The ethylene oxide sterilizers 26 may be analogous to those found in hospitals for treating contaminated medical instruments, as described, for example, in U.S. Pat. No. 4,241,010. One such suitable sterilizer is an Eagle 3017 sterilizer obtainable from STERIS Corp. having interlocking double doors and a chamber size of about 5 cu. ft. A bank 24 of 8-12 such sterilizers is capable of handling about 50,000 pieces of mail a day. It is preferable to use a number of small sterilizers (i.e., less than about 10 cu.ft. chamber size), rather than a larger sterilizer, since the hazards posed by the quantities of ethylene oxide in much larger chambers generally demand the use of blended gas at higher pressures.
Prior to sterilization, the chamber 26 is evacuated to a pressure of about 60-90 torr, or less. Several vacuum pulses are preferably employed to improve removal of air trapped in the items. Ethylene oxide from a cartridge or bulk supply (not shown) is then fed to the chamber 26 to bring the chamber to an above-atmospheric pressure, such as about 8 psig. During the sterilization phase, the chamber is preferably warmed, for example to about 55° C. The time taken for decontamination depends on the several factors, such as the volume and density of mail items, and the level of assurance desired. For high levels of assurance, e.g., about 10−8 (no more than 1 in 108 pathogenic species remaining after decontamination), a decontamination time of about 1-4 hours is preferred, most preferably, about 2 hrs.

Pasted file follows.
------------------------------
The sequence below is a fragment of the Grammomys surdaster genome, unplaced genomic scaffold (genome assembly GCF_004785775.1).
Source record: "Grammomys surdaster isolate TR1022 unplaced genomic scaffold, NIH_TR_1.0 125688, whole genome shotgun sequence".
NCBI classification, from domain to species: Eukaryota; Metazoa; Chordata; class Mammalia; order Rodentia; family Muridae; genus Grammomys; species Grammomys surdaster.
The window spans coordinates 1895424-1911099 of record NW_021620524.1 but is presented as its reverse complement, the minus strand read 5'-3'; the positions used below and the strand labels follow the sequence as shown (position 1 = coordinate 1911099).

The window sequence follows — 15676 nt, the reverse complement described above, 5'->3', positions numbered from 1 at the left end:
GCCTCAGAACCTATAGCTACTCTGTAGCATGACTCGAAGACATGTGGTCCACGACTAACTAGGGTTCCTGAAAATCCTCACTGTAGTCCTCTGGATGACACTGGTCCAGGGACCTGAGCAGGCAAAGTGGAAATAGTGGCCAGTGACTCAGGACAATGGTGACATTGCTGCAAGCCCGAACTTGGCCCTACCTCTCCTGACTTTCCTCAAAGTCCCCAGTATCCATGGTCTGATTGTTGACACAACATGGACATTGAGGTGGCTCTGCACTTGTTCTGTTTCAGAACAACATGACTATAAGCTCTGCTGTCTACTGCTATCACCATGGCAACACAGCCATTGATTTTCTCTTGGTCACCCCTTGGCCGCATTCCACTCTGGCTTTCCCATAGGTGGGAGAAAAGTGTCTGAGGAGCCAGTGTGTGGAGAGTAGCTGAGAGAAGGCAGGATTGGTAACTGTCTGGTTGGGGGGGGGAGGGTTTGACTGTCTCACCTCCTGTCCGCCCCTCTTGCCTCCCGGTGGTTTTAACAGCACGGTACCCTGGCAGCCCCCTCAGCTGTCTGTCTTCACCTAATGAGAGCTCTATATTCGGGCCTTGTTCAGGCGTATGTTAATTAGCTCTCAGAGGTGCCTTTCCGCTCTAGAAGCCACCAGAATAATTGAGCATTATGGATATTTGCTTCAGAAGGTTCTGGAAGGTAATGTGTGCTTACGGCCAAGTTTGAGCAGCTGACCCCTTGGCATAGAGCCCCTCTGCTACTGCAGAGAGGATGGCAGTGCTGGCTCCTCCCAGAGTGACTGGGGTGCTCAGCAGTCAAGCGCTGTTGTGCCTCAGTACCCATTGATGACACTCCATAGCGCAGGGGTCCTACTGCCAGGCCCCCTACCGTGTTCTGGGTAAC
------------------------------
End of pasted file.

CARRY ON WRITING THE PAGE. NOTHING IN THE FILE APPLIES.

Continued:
The chamber 26 is then evacuated and/or aerated to remove residual ethylene oxide from the chamber and items being decontaminated. Ethylene oxide diffuses slowly from “hard” polymers, such as acrylic and amide polymers, polyvinylchloride, and from kraft paper and glassine paper. Thus, a combination of vacuum and aeration is preferably used to speed removal of the residual ethylene oxide. For some items, such as those made from leather, diffusion is so slow that it is preferable to avoid ethylene oxide treatment of these items. One or more aeration cycles may be used in which air is admitted to the chamber and then removed by vacuum, to ensure that ethylene oxide which has absorbed into the items is removed. Typically, the aeration/evacuation portion of the cycle is longer than the decontamination portion, to ensure that ethylene oxide concentration in the, mail is below an acceptably safe level. For example, the aeration portion of the cycle may be about 5-20 hrs, preferably about 10-15 hours. The total time between loading the items through the dirty side doors and unloading the decontaminated items via the clean side doors 30 is thus about 15 hours.
Optionally, or additionally, a separate aerator 38 (
The dirty side 16 includes an enclosure, such as a preliminary sorting area or mail handling room 40, which houses the preliminary sorting equipment, such as sorting tables 42 and an x-ray scanner 44. The x-ray scanner 44 is used to examine suspicious packages, or all packages of above a certain size, to determine the contents. Items which are determined to pose a potential threat during or after sorting, or which contain items which are not readily handled by the decontamination system, such as food items, leather, and foil packages, are separated out and disposed of or subjected to special treatment in a separate isolation area. Other mail is sorted at the sorting tables into classes which axe to be pathogenically decontaminated or which are deemed safe to be distributed without pathogenic decontamination. Mail which is to be pathogenically decontaminated is loaded into receptacles, such as wire baskets or totes 46, of a suitable size to be loaded into the decontamination system 26.